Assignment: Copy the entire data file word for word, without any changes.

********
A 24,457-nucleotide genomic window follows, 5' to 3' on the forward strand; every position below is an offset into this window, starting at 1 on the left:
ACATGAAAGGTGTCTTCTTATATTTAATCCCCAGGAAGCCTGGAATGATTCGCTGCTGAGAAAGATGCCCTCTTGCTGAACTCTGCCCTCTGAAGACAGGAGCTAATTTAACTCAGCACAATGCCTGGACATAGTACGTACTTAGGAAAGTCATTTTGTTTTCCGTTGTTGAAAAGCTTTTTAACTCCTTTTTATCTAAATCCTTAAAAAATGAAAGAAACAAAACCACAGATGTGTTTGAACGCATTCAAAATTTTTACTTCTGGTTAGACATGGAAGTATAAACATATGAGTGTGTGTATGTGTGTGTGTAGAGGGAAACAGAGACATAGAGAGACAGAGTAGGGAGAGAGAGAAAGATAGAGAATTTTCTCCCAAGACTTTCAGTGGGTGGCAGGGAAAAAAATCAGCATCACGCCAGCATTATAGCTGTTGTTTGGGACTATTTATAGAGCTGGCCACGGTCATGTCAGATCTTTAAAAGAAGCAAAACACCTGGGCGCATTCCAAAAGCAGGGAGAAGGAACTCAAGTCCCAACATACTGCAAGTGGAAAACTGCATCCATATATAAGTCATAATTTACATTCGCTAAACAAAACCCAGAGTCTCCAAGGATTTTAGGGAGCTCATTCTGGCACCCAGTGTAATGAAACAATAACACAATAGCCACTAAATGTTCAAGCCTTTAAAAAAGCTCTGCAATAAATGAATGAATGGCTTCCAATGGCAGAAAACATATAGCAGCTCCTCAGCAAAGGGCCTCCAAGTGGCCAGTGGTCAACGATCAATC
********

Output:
A 24,457-nucleotide genomic window follows, 5' to 3' on the forward strand; every position below is an offset into this window, starting at 1 on the left:
ACATGAAAGGTGTCTTCTTATATTTAATCCCCAGGAAGCCTGGAATGATTCGCTGCTGAGAAAGATGCCCTCTTGCTGAACTCTGCCCTCTGAAGACAGGAGCTAATTTAACTCAGCACAATGCCTGGACATAGTACGTACTTAGGAAAGTCATTTTGTTTTCCGTTGTTGAAAAGCTTTTTAACTCCTTTTTATCTAAATCCTTAAAAAATGAAAGAAACAAAACCACAGATGTGTTTGAACGCATTCAAAATTTTTACTTCTGGTTAGACATGGAAGTATAAACATATGAGTGTGTGTATGTGTGTGTGTAGAGGGAAACAGAGACATAGAGAGACAGAGTAGGGAGAGAGAGAAAGATAGAGAATTTTCTCCCAAGACTTTCAGTGGGTGGCAGGGAAAAAAATCAGCATCACGCCAGCATTATAGCTGTTGTTTGGGACTATTTATAGAGCTGGCCACGGTCATGTCAGATCTTTAAAAGAAGCAAAACACCTGGGCGCATTCCAAAAGCAGGGAGAAGGAACTCAAGTCCCAACATACTGCAAGTGGAAAACTGCATCCATATATAAGTCATAATTTACATTCGCTAAACAAAACCCAGAGTCTCCAAGGATTTTAGGGAGCTCATTCTGGCACCCAGTGTAATGAAACAATAACACAATAGCCACTAAATGTTCAAGCCTTTAAAAAAGCTCTGCAATAAATGAATGAATGGCTTCCAATGGCAGAAAACATATAGCAGCTCCTCAGCAAAGGGCCTCCAAGTGGCCAGTGGTCAACGATCAATC